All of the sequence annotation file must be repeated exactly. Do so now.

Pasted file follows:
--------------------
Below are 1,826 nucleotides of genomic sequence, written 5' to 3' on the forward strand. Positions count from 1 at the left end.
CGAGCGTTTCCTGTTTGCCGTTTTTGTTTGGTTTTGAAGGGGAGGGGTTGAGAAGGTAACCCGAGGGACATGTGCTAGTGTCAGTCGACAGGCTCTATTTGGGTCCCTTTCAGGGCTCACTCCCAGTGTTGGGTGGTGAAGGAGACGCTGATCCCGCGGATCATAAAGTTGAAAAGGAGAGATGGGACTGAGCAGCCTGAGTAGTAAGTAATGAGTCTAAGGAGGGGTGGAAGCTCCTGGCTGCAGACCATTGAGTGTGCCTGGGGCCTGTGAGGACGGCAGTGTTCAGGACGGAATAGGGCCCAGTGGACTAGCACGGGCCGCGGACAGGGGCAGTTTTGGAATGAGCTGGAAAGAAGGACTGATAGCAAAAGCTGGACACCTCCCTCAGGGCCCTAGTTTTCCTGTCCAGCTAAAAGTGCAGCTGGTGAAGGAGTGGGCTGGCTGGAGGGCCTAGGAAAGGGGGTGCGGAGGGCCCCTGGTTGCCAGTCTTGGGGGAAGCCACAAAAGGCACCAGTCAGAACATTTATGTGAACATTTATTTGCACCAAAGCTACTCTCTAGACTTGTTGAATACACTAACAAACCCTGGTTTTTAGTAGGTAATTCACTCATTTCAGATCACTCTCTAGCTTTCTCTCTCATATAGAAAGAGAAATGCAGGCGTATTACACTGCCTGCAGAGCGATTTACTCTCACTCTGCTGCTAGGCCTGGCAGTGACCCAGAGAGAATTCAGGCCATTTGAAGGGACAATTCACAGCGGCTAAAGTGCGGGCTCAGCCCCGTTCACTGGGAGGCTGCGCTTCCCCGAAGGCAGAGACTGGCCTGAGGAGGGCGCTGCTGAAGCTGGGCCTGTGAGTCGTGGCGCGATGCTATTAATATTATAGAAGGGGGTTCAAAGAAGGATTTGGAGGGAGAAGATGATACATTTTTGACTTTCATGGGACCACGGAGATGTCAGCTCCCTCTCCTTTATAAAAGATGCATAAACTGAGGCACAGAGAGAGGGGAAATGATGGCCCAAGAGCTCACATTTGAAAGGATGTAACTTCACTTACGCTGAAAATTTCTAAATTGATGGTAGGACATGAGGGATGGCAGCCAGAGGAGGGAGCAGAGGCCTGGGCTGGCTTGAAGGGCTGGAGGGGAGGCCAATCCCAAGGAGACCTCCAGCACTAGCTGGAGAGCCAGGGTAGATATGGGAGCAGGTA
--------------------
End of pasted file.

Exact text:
Below are 1,826 nucleotides of genomic sequence, written 5' to 3' on the forward strand. Positions count from 1 at the left end.
CGAGCGTTTCCTGTTTGCCGTTTTTGTTTGGTTTTGAAGGGGAGGGGTTGAGAAGGTAACCCGAGGGACATGTGCTAGTGTCAGTCGACAGGCTCTATTTGGGTCCCTTTCAGGGCTCACTCCCAGTGTTGGGTGGTGAAGGAGACGCTGATCCCGCGGATCATAAAGTTGAAAAGGAGAGATGGGACTGAGCAGCCTGAGTAGTAAGTAATGAGTCTAAGGAGGGGTGGAAGCTCCTGGCTGCAGACCATTGAGTGTGCCTGGGGCCTGTGAGGACGGCAGTGTTCAGGACGGAATAGGGCCCAGTGGACTAGCACGGGCCGCGGACAGGGGCAGTTTTGGAATGAGCTGGAAAGAAGGACTGATAGCAAAAGCTGGACACCTCCCTCAGGGCCCTAGTTTTCCTGTCCAGCTAAAAGTGCAGCTGGTGAAGGAGTGGGCTGGCTGGAGGGCCTAGGAAAGGGGGTGCGGAGGGCCCCTGGTTGCCAGTCTTGGGGGAAGCCACAAAAGGCACCAGTCAGAACATTTATGTGAACATTTATTTGCACCAAAGCTACTCTCTAGACTTGTTGAATACACTAACAAACCCTGGTTTTTAGTAGGTAATTCACTCATTTCAGATCACTCTCTAGCTTTCTCTCTCATATAGAAAGAGAAATGCAGGCGTATTACACTGCCTGCAGAGCGATTTACTCTCACTCTGCTGCTAGGCCTGGCAGTGACCCAGAGAGAATTCAGGCCATTTGAAGGGACAATTCACAGCGGCTAAAGTGCGGGCTCAGCCCCGTTCACTGGGAGGCTGCGCTTCCCCGAAGGCAGAGACTGGCCTGAGGAGGGCGCTGCTGAAGCTGGGCCTGTGAGTCGTGGCGCGATGCTATTAATATTATAGAAGGGGGTTCAAAGAAGGATTTGGAGGGAGAAGATGATACATTTTTGACTTTCATGGGACCACGGAGATGTCAGCTCCCTCTCCTTTATAAAAGATGCATAAACTGAGGCACAGAGAGAGGGGAAATGATGGCCCAAGAGCTCACATTTGAAAGGATGTAACTTCACTTACGCTGAAAATTTCTAAATTGATGGTAGGACATGAGGGATGGCAGCCAGAGGAGGGAGCAGAGGCCTGGGCTGGCTTGAAGGGCTGGAGGGGAGGCCAATCCCAAGGAGACCTCCAGCACTAGCTGGAGAGCCAGGGTAGATATGGGAGCAGGTA